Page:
Things done well and with a care, exempt themselves from fear.
The evil that men do lives after them; the good is oft interred with their bones.
The truths that matter most to us come always half spoken.- Baltasar Gracián
Cunning grows in deceit at seeing itself discovered, and tries to deceive with truth itsel- Baltasar Gracián
The best way to find out if you can trust somebody is to trust them.- Ernest Hemingway
The first casualty when war comes is truth.- Hiram Johnson
The pure and simple truth is rarely pure and never simple.- Oscar Wilde
Comments on: "William Shakespeare Quotes: The evil that men do lives after them; the good is oft interred..."
|Birth:||26th April, 1564|
|Death:||23rd April, 1616|
Shakespeare was born and brought up in Stratford-upon-Avon. At the age of 18, he married Anne Hathaway, with whom he had three children: Susanna, and twins Hamnet and Judith.Between 1585 and 1592, he began a successful career in London as an actor, writer, and part owner of a playing company called the Lord Chamberlain's Men, later known as the King's Men.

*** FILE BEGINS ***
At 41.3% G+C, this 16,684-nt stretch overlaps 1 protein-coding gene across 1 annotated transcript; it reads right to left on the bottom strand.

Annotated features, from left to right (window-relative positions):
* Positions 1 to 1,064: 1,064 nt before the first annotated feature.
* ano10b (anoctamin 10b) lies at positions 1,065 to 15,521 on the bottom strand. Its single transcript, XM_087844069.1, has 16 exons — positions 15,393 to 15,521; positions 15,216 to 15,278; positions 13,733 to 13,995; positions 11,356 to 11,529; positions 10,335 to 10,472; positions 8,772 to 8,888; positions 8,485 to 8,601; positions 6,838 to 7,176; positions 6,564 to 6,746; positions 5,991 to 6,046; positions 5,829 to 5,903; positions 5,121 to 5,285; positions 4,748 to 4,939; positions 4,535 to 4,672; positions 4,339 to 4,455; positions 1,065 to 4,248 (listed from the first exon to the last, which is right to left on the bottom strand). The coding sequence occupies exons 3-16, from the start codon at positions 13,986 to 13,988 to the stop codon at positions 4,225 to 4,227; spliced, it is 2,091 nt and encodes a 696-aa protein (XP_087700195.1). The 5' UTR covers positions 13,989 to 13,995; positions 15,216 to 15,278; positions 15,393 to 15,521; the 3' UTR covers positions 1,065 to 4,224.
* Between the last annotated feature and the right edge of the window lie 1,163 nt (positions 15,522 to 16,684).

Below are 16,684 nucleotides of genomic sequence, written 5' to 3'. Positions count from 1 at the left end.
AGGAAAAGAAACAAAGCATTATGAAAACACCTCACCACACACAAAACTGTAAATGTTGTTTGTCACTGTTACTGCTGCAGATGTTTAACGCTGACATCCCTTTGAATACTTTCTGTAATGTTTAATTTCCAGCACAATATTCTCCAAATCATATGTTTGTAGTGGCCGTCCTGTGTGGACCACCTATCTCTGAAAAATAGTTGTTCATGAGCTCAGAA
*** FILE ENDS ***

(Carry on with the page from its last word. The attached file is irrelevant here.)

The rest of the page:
Shakespeare produced most of his known work between 1589 and 1613. His early plays were mainly comedies and histories, genres he raised to the peak of sophistication and artistry by the end of the 16th century. He then wrote mainly tragedies until about 1608, including Hamlet, King Lear, Othello, and Macbeth, considered some of the finest works in the English language. In his last phase, he wrote tragicomedies, also known as romances, and collaborated with other playwrights.
Many of his plays were published in editions of varying quality and accuracy during his lifetime. In 1623, two of his former theatrical colleagues published the First Folio, a collected edition of his dramatic works that included all but two of the plays now recognised as Shakespeare's.
Shakespeare was a respected poet and playwright in his own day, but his reputation did not rise to its present heights until the 19th century. The Romantics, in particular, acclaimed Shakespeare's genius, and the Victorians worshipped Shakespeare with a reverence that George Bernard Shaw called "bardolatry". In the 20th century, his work was repeatedly adopted and rediscovered by new movements in scholarship and performance.
He appears to have retired to Stratford around 1613 at age 49, where he died three years later.Shakespeare died on 23 April 1616.
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